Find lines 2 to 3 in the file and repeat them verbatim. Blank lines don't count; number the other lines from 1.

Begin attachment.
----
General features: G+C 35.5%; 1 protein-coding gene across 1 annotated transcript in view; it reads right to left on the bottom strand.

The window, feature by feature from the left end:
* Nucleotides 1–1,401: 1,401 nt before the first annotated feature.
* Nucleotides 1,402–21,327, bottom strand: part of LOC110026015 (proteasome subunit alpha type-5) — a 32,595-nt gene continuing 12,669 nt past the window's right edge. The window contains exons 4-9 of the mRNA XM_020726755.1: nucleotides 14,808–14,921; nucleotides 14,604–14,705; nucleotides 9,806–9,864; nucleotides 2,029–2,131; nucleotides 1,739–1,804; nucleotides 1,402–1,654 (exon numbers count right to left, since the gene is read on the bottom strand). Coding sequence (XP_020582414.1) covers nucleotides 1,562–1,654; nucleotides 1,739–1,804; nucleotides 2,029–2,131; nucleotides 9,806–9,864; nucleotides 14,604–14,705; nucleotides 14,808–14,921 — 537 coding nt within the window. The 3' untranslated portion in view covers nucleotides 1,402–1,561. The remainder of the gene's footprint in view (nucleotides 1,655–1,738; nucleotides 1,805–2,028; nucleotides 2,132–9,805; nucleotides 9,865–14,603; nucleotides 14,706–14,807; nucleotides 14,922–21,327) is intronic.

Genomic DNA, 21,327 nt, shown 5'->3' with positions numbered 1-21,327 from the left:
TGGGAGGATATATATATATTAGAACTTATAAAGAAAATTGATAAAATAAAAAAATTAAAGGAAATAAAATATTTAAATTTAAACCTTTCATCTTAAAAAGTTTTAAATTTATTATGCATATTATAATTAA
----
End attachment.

The window, feature by feature from the left end:
* Nucleotides 1–1,401: 1,401 nt before the first annotated feature.